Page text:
The Night I Tried to Support an Indie Genre Film… and Wasn’t Allowed

Ex MachinaThis past weekend saw the theatrical release of Avengers: Age of Ultron, which has to be considered the nerd event of 2015 (so far). Though some oddly misinformed reports insist that the film underperformed at the box office, Thor and the gang amassed a weekend gross of just under $200 million, giving the hotly anticipated sequel the second biggest opening of all time – behind, unsurprisingly, The Avengers.

With a per-theater average of nearly $50,000, I think it’s safe to say that there are few movie fans in America who didn’t plunk down their money to see the Avengers back up on the big screen, reminding that superheroes are the hottest thing in the world right now. A hobby that once got you ridiculed by the ‘cool kids’ has now become the cool thing, as nerd culture has crossed over into the mainstream.

But The Avengers: Age of Ultron wasn’t the only nerdy thing competing for box office dollars this past weekend. Widely released just a couple weeks back, and expanding from there, 28 Days Later/Dredd writer Alex Garland’s sci-fi flick Ex Machina has been garnering rave reviews almost across the board, allowing it the opportunity to go head-to-head with the true nerd juggernaut of the year.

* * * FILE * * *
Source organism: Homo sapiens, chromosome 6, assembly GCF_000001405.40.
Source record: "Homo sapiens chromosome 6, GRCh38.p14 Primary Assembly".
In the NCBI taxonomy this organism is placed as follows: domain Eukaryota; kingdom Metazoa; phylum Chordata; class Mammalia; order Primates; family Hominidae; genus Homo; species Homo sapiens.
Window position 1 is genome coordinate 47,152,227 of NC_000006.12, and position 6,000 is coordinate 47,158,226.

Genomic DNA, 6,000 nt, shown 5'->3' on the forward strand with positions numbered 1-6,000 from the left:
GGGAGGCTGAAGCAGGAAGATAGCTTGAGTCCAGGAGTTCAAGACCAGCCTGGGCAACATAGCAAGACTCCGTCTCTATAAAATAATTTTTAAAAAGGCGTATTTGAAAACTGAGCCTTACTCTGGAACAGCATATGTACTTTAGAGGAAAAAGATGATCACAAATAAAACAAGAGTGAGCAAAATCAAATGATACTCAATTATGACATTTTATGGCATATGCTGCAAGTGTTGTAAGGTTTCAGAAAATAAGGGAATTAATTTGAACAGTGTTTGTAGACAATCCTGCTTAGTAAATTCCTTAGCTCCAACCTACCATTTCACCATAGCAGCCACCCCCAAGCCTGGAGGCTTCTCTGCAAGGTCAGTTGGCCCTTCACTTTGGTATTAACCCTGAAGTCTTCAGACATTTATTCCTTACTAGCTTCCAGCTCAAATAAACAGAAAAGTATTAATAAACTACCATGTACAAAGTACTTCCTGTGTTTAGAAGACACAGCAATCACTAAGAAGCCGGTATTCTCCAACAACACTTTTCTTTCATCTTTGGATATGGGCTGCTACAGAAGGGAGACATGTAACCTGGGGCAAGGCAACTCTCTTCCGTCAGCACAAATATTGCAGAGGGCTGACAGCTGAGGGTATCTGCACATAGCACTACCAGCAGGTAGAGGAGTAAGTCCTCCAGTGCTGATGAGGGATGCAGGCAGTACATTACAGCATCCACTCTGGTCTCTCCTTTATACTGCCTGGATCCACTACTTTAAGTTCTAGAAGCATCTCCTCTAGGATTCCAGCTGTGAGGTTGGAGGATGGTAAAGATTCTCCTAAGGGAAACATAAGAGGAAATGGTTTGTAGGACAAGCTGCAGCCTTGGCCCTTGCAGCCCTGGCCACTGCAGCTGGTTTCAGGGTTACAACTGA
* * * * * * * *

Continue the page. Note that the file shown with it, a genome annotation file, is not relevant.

To say that it was a Hollywood vs. Indie battle is quite frankly turning nothing into something, though as I headed into my local theater this past Friday night, I couldn’t help but see it that way. My friend Jesse and I pushed past the massive Avengers crowd in an effort to snag two tickets to Ex Machina, and in some way it felt like we were making a statement by paying to see the little film rather than the big one.

As it turned out, however, the statement of the night was very much not made by us.

Not long after we settled into our seats, finding ourselves to be the only two people in our town actually paying to see Ex Machina on that night, the Regal Cinemas manager popped up to deliver some bad news, informing us that we were getting the boot. Yes, AFTER we had already purchased our tickets, we were told to leave the theater, and it’s not cause we were doing anything wrong.